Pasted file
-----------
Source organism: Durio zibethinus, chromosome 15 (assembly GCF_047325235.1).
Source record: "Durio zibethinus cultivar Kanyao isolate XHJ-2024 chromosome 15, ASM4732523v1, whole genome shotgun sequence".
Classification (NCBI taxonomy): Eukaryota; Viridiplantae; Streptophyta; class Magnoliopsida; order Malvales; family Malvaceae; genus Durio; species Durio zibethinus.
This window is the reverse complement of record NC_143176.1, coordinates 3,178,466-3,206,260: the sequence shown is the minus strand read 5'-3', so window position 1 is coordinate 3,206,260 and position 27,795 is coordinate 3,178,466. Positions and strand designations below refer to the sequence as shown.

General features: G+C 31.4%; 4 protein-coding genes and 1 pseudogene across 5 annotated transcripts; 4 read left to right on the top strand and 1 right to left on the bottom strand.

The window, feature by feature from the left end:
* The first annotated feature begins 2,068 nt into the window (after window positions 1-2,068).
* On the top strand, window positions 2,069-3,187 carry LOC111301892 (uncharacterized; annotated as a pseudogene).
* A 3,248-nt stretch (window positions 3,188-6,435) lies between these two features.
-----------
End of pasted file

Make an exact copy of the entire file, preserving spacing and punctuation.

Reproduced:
Source organism: Durio zibethinus, chromosome 15 (assembly GCF_047325235.1).
Source record: "Durio zibethinus cultivar Kanyao isolate XHJ-2024 chromosome 15, ASM4732523v1, whole genome shotgun sequence".
Classification (NCBI taxonomy): Eukaryota; Viridiplantae; Streptophyta; class Magnoliopsida; order Malvales; family Malvaceae; genus Durio; species Durio zibethinus.
This window is the reverse complement of record NC_143176.1, coordinates 3,178,466-3,206,260: the sequence shown is the minus strand read 5'-3', so window position 1 is coordinate 3,206,260 and position 27,795 is coordinate 3,178,466. Positions and strand designations below refer to the sequence as shown.

General features: G+C 31.4%; 4 protein-coding genes and 1 pseudogene across 5 annotated transcripts; 4 read left to right on the top strand and 1 right to left on the bottom strand.

The window, feature by feature from the left end:
* The first annotated feature begins 2,068 nt into the window (after window positions 1-2,068).
* On the top strand, window positions 2,069-3,187 carry LOC111301892 (uncharacterized; annotated as a pseudogene).
* A 3,248-nt stretch (window positions 3,188-6,435) lies between these two features.